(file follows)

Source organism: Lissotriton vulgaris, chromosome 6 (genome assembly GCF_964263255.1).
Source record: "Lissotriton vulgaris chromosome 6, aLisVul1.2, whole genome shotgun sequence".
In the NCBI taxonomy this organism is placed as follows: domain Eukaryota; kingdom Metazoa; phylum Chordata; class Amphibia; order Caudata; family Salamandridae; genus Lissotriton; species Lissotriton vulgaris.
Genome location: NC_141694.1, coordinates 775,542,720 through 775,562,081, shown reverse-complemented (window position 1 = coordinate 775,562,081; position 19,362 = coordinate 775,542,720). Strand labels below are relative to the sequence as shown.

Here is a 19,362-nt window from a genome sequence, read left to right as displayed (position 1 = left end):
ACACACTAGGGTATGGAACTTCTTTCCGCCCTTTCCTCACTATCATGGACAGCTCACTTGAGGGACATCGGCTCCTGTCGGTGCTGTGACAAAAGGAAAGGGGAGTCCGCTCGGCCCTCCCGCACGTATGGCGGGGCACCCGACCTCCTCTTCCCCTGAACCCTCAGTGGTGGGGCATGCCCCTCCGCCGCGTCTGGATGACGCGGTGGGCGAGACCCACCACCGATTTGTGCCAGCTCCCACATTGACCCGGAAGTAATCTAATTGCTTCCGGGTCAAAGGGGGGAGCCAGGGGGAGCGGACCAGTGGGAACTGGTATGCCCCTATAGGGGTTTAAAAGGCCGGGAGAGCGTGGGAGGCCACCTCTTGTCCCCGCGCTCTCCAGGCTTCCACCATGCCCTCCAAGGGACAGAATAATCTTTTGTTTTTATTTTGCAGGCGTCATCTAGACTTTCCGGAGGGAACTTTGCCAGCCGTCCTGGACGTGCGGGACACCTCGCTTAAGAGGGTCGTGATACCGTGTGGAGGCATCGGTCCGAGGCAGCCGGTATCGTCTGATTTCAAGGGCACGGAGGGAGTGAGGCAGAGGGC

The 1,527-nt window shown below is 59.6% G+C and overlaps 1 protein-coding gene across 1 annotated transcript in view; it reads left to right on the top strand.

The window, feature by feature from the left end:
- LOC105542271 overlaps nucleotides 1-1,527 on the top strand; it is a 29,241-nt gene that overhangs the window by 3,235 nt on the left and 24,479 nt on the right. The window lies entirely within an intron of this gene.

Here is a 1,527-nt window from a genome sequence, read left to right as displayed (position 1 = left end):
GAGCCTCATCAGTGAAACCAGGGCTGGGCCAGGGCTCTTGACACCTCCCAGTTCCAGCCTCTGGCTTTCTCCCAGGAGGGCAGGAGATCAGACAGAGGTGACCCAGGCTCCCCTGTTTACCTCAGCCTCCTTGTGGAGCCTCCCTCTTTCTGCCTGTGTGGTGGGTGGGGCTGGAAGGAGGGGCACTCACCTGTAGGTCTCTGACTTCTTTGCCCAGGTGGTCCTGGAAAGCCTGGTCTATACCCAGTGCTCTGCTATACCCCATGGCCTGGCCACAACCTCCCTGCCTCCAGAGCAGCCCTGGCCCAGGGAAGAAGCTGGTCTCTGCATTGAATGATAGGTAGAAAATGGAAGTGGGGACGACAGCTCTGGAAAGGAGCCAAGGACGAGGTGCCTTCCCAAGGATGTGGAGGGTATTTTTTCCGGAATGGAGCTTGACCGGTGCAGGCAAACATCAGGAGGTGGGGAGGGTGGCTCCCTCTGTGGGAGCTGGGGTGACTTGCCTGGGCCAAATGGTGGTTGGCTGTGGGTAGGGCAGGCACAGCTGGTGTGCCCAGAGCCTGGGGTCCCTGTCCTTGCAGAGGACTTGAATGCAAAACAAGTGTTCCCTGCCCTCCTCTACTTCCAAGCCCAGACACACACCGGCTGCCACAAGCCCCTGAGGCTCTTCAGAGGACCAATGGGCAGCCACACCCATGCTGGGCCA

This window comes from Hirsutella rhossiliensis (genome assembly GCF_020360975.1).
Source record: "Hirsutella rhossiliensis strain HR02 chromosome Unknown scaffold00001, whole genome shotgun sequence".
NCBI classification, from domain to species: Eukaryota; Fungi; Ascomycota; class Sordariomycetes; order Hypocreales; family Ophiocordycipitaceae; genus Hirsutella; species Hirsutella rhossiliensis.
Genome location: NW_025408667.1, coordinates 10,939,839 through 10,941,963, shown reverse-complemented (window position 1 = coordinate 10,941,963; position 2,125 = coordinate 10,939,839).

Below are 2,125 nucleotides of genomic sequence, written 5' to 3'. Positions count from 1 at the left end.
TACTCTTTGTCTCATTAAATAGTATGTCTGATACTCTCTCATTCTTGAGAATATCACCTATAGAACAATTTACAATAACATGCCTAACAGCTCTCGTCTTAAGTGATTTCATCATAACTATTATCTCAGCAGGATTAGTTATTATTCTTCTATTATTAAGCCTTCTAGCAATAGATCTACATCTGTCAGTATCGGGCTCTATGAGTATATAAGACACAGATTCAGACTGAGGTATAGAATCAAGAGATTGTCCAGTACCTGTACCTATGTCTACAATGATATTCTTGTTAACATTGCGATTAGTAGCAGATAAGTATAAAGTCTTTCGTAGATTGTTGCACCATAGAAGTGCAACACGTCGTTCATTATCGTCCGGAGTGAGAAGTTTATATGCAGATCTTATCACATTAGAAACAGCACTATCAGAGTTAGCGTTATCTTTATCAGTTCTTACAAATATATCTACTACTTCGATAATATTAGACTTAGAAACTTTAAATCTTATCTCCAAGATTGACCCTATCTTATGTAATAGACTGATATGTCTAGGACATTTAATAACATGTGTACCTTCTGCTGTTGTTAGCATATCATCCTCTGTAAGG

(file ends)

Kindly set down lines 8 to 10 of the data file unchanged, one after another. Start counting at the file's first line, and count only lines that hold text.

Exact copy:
The window, feature by feature from the left end:
- LOC105542271 overlaps nucleotides 1-1,527 on the top strand; it is a 29,241-nt gene that overhangs the window by 3,235 nt on the left and 24,479 nt on the right. The window lies entirely within an intron of this gene.

Here is a 1,527-nt window from a genome sequence, read left to right as displayed (position 1 = left end):